Lambda Functions

Lambda functions (“lambdas”) are a simple way to create functions ad-hoc. Lambdas can be denoted very concisely in many cases thanks to type inference and the implicit it variable.

fun main(args: Array<String>) {

    // All examples create a function object that performs upper-casing.
    // So it's a function from String to String

    val upperCase1: (String) -> String = {                             // 1
    str: String -> str.toUpperCase()
    }

    val upperCase2: (String) -> String = { str -> str.toUpperCase() }  // 2

    val upperCase3 = { str: String -> str.toUpperCase() }              // 3

    //  val upperCase4 = { str -> str.toUpperCase() }                    // 4

    val upperCase5: (String) -> String = { it.toUpperCase() }          // 5

    val upperCase6: (String) -> String = String::toUpperCase           // 6


    println(upperCase2("hello"))
    println(upperCase1("hello"))
    println(upperCase3("hello"))
    println(upperCase5("hello"))
    println(upperCase6("hello"))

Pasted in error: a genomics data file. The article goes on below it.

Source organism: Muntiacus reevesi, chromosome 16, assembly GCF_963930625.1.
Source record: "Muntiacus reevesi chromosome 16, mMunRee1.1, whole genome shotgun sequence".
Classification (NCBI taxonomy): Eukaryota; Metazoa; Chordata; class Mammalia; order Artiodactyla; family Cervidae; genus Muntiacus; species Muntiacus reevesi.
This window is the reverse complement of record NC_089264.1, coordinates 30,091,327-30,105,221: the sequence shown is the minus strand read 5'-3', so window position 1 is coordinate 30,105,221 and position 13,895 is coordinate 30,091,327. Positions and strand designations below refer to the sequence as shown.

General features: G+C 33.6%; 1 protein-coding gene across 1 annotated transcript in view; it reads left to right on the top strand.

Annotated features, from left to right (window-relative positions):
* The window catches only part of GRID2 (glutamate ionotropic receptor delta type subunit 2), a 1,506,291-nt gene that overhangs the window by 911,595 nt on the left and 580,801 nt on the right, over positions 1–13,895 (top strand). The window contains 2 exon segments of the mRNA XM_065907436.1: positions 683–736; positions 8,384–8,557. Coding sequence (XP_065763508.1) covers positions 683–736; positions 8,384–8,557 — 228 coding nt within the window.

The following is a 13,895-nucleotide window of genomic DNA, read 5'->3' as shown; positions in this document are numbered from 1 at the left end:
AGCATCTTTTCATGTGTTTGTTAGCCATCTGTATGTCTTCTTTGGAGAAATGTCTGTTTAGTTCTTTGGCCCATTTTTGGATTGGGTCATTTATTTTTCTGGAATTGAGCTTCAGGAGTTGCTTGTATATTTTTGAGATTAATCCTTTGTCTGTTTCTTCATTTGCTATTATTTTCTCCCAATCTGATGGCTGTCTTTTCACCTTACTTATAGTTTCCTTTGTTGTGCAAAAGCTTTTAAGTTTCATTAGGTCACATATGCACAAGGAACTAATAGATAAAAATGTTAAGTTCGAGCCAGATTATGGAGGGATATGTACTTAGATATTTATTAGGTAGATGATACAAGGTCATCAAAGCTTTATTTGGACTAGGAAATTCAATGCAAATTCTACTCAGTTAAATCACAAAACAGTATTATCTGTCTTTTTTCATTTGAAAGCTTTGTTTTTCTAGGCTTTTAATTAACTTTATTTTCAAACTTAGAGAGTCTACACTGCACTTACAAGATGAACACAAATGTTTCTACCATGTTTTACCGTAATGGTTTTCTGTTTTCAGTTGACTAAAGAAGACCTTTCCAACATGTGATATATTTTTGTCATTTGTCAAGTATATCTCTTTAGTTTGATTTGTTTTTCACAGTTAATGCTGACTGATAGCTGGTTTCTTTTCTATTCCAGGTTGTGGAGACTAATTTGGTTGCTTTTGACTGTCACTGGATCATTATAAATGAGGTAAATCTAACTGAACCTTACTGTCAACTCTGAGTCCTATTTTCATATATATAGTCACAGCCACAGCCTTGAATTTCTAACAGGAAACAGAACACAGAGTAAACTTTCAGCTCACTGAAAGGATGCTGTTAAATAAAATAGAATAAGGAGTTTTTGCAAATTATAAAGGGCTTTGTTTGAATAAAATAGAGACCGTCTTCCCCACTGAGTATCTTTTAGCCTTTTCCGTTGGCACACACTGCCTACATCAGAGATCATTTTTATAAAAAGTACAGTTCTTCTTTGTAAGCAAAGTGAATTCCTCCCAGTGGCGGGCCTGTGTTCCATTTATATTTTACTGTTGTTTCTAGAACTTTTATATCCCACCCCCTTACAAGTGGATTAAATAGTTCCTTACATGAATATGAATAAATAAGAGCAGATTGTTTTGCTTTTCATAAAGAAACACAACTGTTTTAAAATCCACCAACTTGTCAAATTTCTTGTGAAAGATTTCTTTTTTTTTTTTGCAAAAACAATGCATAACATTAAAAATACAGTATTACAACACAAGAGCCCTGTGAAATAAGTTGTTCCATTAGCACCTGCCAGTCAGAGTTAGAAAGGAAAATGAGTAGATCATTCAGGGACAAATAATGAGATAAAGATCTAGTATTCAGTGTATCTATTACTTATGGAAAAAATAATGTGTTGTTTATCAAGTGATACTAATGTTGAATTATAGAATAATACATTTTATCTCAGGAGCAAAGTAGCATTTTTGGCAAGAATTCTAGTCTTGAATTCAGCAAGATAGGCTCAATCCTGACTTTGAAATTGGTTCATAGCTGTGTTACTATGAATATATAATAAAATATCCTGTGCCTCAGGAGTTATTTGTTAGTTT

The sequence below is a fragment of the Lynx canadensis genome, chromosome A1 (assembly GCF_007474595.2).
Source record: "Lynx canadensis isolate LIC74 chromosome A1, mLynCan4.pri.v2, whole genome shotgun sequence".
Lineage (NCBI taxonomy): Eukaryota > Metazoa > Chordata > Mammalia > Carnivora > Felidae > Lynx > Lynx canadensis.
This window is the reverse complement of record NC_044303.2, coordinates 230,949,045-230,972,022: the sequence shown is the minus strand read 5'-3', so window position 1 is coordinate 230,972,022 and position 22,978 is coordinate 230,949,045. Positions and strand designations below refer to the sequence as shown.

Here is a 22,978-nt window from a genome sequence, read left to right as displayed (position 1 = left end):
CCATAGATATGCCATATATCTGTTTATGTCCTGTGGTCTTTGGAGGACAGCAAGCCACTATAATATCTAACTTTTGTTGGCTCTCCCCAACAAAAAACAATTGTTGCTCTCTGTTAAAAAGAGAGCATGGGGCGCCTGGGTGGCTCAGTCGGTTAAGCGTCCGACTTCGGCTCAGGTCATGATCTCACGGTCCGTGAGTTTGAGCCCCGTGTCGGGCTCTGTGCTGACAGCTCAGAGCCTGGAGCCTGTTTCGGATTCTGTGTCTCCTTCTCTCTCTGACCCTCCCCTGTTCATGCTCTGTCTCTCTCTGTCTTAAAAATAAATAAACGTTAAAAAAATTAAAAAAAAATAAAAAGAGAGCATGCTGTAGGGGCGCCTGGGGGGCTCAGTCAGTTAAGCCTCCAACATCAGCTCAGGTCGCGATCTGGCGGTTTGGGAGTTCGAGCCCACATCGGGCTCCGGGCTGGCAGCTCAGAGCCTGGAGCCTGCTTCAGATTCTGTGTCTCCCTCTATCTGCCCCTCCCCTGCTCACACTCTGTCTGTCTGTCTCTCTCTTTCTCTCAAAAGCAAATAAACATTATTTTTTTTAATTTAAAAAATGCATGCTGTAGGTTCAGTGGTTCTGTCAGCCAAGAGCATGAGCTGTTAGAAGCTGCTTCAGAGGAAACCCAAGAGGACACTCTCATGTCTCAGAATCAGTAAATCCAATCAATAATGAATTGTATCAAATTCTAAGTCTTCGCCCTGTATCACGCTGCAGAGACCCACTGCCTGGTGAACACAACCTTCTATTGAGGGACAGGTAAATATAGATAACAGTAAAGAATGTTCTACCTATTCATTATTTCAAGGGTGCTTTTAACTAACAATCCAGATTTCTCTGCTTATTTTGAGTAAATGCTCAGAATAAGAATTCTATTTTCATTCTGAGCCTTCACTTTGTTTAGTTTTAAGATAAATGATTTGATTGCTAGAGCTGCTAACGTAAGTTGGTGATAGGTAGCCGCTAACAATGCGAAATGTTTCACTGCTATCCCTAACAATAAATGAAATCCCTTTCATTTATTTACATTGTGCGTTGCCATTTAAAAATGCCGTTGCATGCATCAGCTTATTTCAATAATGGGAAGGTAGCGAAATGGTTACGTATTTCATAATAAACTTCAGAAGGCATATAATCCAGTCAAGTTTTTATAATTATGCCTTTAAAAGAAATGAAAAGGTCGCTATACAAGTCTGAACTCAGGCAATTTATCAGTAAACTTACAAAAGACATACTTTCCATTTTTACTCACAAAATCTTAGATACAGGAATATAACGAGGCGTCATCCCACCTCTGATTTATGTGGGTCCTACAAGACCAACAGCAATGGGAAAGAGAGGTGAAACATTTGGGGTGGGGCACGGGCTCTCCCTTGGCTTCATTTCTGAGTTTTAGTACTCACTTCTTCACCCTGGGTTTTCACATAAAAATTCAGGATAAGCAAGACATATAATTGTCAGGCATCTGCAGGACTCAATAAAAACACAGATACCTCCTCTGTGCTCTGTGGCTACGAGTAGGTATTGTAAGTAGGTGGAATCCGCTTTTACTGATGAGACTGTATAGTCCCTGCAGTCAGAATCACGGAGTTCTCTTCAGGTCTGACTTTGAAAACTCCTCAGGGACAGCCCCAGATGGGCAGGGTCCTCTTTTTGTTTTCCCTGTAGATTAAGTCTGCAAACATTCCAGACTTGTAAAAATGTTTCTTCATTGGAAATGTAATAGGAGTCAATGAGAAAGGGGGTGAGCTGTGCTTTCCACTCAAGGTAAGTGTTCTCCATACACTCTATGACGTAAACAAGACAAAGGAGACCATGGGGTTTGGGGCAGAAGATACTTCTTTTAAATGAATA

}



  1. A lambda in all its glory, with explicit types everywhere. The lambda is the part in curly braces, which is assigned to a variable of type (String) -> String (a function type).
  2. Type inference inside lambda: infers type of lambda parameter from type of the variable it’s assigned to.
  3. Type inference outside lambda: infers type of the variable based on the type of the lambda parameter and return value.
  4. You cannot do both together, the compiler has no chance to infer the type that way.
  5. For lambdas with a single parameter, you don’t have to explicitly name it. Instead, you can use the implicit it variable. This is especially useful whenever the type of it can be inferred (which is often the case).
  6. If your lambda just consists of a single function call, you may prefer function pointers.